Consumers left vulnerable to raids on super if grandfathered exemptions go ahead

Consumers will once again be left vulnerable to raids on their super accounts by financial advisers if a government proposal to allow grandfathered conflicted remuneration to continue goes ahead.

Industry Super Australia has strongly opposed the move in its submission to the Exposure Draft Treasury Laws Amendment (Ending Grandfathered Conflicted Remuneration) Regulations 2019.

Despite a clear recommendation by the Royal Commission that grandfathering arrangements should cease, the Government’s draft regulations effectively give an exemption for financial institutions to continue provisions for conflicted remuneration by allowing a rebate or monetary benefit scheme to be established.

Industry Super Australia Chief Executive Bernie Dean slammed the proposal and called on the provisions for conflicted remuneration to be repealed as soon as possible – in line with Commissioner Hayne’s recommendation.

“Let’s not forget that grandfathered commissions remove money from consumers’ accounts without their express consent. This is akin to stealing money,” Mr Dean said.

“This is money that would otherwise have been maintained, in a consumer’s account, and instead was siphoned off to pay financial advisers for nothing.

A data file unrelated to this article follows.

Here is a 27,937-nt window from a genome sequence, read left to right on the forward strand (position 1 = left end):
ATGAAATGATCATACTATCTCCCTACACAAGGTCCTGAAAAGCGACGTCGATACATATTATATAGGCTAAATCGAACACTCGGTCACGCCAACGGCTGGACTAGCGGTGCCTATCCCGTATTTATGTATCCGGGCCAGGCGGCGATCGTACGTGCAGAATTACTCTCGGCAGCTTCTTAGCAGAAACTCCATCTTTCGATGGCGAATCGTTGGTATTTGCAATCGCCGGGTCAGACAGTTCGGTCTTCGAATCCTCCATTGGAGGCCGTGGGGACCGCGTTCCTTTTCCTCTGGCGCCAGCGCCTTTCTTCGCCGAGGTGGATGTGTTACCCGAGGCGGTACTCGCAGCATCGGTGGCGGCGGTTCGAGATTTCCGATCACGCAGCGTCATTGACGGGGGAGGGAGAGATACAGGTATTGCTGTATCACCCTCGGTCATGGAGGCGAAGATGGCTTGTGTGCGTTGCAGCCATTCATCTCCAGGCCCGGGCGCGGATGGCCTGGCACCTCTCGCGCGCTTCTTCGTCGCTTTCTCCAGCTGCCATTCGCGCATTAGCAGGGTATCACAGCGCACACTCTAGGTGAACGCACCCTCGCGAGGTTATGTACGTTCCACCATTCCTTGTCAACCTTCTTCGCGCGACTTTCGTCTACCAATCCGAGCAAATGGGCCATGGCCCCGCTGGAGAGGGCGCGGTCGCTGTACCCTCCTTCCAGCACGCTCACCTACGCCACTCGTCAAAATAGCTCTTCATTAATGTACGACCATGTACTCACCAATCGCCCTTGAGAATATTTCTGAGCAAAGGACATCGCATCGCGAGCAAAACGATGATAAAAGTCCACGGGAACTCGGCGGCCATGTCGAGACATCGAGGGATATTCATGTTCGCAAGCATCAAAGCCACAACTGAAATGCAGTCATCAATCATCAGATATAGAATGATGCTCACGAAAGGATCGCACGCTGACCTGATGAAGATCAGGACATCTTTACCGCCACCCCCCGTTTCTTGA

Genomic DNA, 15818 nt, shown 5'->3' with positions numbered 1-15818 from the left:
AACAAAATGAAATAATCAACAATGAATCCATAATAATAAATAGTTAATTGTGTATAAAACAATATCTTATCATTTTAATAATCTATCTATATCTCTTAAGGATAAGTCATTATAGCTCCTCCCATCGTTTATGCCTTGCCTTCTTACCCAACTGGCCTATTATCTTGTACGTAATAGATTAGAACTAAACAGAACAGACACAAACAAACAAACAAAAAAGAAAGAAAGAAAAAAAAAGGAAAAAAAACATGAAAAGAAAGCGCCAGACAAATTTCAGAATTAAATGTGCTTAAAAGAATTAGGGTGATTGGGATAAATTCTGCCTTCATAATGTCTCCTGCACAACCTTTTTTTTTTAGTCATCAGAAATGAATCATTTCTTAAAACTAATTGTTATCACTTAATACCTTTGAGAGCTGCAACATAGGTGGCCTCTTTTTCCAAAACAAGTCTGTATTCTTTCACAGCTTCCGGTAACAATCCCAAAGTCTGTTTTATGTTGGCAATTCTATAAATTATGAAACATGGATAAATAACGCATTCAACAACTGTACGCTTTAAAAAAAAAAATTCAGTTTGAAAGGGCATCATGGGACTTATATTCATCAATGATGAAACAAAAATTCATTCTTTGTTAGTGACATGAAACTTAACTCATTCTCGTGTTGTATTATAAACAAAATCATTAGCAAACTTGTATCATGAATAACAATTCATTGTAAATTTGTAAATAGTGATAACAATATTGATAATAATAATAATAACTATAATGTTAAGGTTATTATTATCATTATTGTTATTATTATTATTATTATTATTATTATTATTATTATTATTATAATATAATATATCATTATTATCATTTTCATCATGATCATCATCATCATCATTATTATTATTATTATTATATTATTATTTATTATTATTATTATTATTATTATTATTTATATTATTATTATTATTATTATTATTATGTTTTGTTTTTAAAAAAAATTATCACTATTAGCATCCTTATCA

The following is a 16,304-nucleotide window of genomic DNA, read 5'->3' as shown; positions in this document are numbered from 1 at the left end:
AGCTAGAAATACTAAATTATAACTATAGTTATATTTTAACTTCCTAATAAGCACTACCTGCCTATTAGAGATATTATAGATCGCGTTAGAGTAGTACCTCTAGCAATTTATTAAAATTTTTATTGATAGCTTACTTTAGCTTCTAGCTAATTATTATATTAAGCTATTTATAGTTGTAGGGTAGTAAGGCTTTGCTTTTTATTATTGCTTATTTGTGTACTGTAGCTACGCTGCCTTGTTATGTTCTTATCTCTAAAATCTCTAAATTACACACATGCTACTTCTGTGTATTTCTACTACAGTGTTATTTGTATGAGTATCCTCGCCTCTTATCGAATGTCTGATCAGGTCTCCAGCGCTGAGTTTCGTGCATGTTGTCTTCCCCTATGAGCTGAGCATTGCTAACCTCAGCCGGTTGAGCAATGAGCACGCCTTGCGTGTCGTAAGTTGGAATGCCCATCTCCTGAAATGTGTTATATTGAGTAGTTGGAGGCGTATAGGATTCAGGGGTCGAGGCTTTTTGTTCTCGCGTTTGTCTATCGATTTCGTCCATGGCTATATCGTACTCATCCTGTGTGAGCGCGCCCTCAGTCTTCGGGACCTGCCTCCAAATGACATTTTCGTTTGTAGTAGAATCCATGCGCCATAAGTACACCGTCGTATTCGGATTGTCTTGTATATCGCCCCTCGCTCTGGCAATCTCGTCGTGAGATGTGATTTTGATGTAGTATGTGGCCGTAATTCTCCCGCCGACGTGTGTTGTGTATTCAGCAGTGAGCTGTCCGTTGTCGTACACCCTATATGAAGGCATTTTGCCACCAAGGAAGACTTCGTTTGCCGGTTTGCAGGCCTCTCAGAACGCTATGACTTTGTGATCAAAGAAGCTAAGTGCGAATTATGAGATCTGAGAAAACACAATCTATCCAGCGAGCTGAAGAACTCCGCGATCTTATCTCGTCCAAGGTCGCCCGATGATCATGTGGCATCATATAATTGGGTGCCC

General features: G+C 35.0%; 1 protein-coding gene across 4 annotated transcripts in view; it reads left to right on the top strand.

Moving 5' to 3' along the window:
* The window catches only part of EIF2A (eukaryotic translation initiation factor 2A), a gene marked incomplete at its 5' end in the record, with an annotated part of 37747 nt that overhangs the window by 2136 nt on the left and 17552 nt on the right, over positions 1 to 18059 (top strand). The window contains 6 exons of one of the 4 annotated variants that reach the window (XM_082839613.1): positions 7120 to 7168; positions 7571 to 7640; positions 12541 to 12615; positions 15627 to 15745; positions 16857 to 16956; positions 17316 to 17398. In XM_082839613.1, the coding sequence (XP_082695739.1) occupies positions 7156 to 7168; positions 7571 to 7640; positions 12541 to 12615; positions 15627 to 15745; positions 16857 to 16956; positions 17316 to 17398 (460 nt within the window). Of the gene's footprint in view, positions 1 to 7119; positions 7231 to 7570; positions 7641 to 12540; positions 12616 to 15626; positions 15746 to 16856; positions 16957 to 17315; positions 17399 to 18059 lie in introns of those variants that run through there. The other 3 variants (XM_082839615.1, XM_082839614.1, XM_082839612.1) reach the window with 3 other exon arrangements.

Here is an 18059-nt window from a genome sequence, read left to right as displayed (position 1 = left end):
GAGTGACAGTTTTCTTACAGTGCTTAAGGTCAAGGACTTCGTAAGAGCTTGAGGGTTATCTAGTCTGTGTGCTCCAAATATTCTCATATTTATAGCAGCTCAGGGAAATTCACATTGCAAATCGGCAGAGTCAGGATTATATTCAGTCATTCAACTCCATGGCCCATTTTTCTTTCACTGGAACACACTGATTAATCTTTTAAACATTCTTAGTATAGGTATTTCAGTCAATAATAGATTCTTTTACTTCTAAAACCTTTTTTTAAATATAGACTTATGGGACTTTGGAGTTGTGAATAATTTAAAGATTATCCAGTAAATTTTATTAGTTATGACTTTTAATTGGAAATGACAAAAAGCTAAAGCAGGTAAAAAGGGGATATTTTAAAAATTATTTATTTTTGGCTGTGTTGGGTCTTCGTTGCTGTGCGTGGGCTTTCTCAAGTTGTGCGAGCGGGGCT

“To claim administrative inconvenience as an excuse to try and water down what should be a blanket ban on grandfathered commissions, is astounding given the disgraceful conduct that was exposed during the Royal Commission.”

Mr Dean said this was not the first time the retail fund sector had tried to persuade the Government – previously through the FoFA legislation – to put in place a backdoor arrangement that would have seen grandfathered commissions allowed into perpetuity.

“While some parts of the super sector will fight tooth and nail to keep grandfathered conflicted remuneration provisions – at the expense of consumers – our position is clear.

“We do not support a watering down of the blanket prohibition on grandfathered commissions. Any attempt to provide exemptions for conflicted remuneration will only erode consumer protections and leave consumers worse off.”

/Public Release.